A cornucopia of colours

Posted on 2 min read

Chilies or capsicums, as some folks call them, are members of the nightshade family, with others being potatoes, eggplants and tomatoes. The word ‘pepper’ is a popular culinary term and it’s used when talking about different plants and their parts: chilli pepper, black pepper, Sichuan pepper, pink pepper, rose pepper, African pepper and others, although there is no botanical relationship between all of them.

Chili peppers are one of the oldest cultivated crops in the Americas, originating in Mexico. There are hundreds of them, from mild Mexican green chili to super hot Pepper X (that has been intentionally crossbred to make it the hottest pepper in the world, but this fact still remains unconfirmed by Guinness World Records as of 2020). They are fruits, botanically speaking, that come in a cornucopia of colours: black, red, purple, yellow, green, white and textures: whole, fresh, dried, powdered, pickled. When Christopher Columbus first encountered capsicums, he called them ‘peppers’, because they have a pungent kick to them. Since then we call them peppers even though they bear no resemblance to black pepper.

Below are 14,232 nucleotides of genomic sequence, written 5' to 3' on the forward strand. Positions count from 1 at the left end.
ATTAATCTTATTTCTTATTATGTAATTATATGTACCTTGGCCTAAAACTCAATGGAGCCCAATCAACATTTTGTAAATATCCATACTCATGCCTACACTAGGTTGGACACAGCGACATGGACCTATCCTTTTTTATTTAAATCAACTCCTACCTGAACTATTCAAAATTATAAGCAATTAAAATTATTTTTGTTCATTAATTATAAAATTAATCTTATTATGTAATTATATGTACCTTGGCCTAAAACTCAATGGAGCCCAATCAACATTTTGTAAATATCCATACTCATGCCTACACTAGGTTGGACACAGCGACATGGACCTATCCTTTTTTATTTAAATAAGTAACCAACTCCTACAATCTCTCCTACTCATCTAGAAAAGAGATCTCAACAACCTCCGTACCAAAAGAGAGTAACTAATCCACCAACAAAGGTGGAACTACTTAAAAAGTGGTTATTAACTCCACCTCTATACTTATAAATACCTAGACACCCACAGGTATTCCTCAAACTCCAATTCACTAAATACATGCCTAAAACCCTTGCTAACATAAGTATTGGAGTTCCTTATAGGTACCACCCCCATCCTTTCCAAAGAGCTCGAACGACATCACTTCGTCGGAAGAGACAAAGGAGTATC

Chilies are hot because of the capsaicinoids, with capsaicin being the most abundant compound. The quantity, however, greatly varies, depending on the growing conditions and the type of the fruit. Basically, plants produce capsaicin as a means of self-defence against predators, microbes and fungus, but people have learned to enjoy the irritating sensations that chilies give us. The intensity of heat is usually measured in Scoville heat units (SHU). To better understand the meaning of it, take zero heat bell peppers and compare them to 30.000-50.000 SHU of cayenne pepper. And then simply try to imagine and comprehend the impressiveness of Carolina Reaper 2.2M SHU, or Dragon’s Breath 2.4M SHU, or Pepper X 3.18M SHU. These highly potent hybrids are among the hottest chilies of the planet, they were cultivated during an informal race to grow the ‘super-hots’, that is over 1.000.000 Scoville units. But generally, chilies used in common dishes usually fall between 100K-500K SHU range. That’s more than enough to cook a proper kung pao chicken, Thai curry, mole or pepper soup. The latter is the well-known preparation in West African cuisine. It’s considered a delicacy but it’s basically just a chicken broth with onion, garlic, chilies and spices that you easily can whip up in a matter of minutes. Spice it up.

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